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entries tagged with: Temple Beth Rishon


Congregation gives members ‘Food for Thought’ about Dead Sea Scrolls and more

The Dead Sea Scrolls have been invaluable in helping scholars understand the Bible. Yet for each question they answer, they raise many others, says Shalom Paul, professor emeritus in the Department of Bible at The Hebrew University of Jerusalem.

Answers to each question “would comprise a lecture in and of itself,” said Paul, who on Nov. 15 will speak on the topic at Temple Beth Rishon in Wyckoff.

Thanks to the scrolls — the first of which was found in 1947 and the last, “so far,” in 1956 — “a whole new Jewish literature came to light which sheds light on a period that was similar to a dark age in our history and our literature.”

“It opened up entirely new vistas on the understanding of Judaism and Christianity,” said Paul, the first speaker in the Wyckoff congregation’s second annual Food for Thought distinguished speaker series, sponsored by the Fred Emert Memorial Adult Education Fund.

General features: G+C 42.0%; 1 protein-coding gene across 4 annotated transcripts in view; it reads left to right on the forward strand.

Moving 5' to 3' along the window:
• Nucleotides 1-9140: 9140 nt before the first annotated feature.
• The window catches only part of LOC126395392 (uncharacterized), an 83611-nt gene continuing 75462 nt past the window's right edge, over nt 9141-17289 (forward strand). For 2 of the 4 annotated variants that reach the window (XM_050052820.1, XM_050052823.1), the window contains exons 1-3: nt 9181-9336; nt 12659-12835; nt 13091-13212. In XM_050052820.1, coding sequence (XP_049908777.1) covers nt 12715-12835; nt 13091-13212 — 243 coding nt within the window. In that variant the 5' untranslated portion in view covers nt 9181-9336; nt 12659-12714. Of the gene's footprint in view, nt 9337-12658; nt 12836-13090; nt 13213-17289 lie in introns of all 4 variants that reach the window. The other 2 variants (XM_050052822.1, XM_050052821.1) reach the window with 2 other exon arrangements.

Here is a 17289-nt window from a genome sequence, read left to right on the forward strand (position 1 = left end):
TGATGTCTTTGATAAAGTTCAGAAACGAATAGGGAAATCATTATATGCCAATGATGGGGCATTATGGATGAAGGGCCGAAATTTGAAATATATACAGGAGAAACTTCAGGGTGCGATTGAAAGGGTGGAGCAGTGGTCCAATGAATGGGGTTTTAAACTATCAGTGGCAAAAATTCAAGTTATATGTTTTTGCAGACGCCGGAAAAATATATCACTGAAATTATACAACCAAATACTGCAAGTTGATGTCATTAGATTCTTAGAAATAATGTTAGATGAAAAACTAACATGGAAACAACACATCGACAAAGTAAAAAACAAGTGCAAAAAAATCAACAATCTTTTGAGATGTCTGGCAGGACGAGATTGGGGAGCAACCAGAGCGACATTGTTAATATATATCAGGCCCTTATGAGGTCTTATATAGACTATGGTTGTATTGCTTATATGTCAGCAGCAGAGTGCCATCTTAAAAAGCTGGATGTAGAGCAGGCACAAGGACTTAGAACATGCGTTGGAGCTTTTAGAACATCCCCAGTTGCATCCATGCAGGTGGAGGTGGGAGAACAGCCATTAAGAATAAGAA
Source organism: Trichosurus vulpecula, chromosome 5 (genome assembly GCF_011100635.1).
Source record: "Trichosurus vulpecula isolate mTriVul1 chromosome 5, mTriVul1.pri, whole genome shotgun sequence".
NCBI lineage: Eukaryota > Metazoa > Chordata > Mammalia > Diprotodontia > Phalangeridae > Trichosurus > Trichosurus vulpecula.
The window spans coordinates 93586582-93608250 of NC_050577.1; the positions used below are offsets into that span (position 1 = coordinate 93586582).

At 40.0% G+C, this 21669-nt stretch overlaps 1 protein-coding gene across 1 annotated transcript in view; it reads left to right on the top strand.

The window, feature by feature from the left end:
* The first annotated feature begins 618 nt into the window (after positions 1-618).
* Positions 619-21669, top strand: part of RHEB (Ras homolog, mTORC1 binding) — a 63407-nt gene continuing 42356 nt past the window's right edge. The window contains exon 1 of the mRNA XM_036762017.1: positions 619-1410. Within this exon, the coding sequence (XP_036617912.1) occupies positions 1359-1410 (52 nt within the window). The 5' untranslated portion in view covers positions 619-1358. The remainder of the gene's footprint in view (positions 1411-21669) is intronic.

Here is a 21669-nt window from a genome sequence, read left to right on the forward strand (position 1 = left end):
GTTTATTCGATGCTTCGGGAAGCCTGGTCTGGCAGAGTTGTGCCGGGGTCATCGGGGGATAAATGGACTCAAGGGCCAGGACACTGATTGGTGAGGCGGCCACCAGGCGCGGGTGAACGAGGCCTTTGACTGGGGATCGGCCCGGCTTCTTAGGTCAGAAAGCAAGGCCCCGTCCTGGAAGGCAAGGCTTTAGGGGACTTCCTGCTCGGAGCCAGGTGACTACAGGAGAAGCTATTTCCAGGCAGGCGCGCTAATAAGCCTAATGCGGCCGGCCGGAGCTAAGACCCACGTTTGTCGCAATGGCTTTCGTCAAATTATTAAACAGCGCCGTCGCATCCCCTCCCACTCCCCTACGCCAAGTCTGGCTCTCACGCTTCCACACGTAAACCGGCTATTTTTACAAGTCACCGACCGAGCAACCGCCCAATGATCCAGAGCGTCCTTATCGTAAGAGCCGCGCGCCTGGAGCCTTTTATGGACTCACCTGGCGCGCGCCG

Shalom Paul

A trustee of the Albright Institute of Archaeology and chair of the Dead Sea Scroll Foundation, the speaker received his rabbinic ordination from the Jewish Theological Seminary and received a doctorate in Oriental Studies from the University of Pennsylvania.

“We always knew that early Christianity was [affected] by Judaism, but we did not have the sources available to prove it,” said Paul, adding that the scrolls have been helpful in this regard.

In his talk, he will deal with such questions as: When were they discovered? How? How many were found? What languages were they written in? What materials are they written on? He will also address literary genres in the documents and “why there was such difficulty initially publishing them and how a drastic change took place after the 1967 war with the reunification of Jerusalem and the scrolls being totally within our hands.”

Paul said he will also explore different versions of the Bible and show that the scrolls represent “an intermediate stage in the development of the Bible.”

“Who are these people who produced these scrolls?” asked Paul. “Who are they, living at Kumran, by the Dead Sea, who produced these scrolls [and] composed a Judaism that heretofore was unknown to us? What was their social organization, the rules of their community?”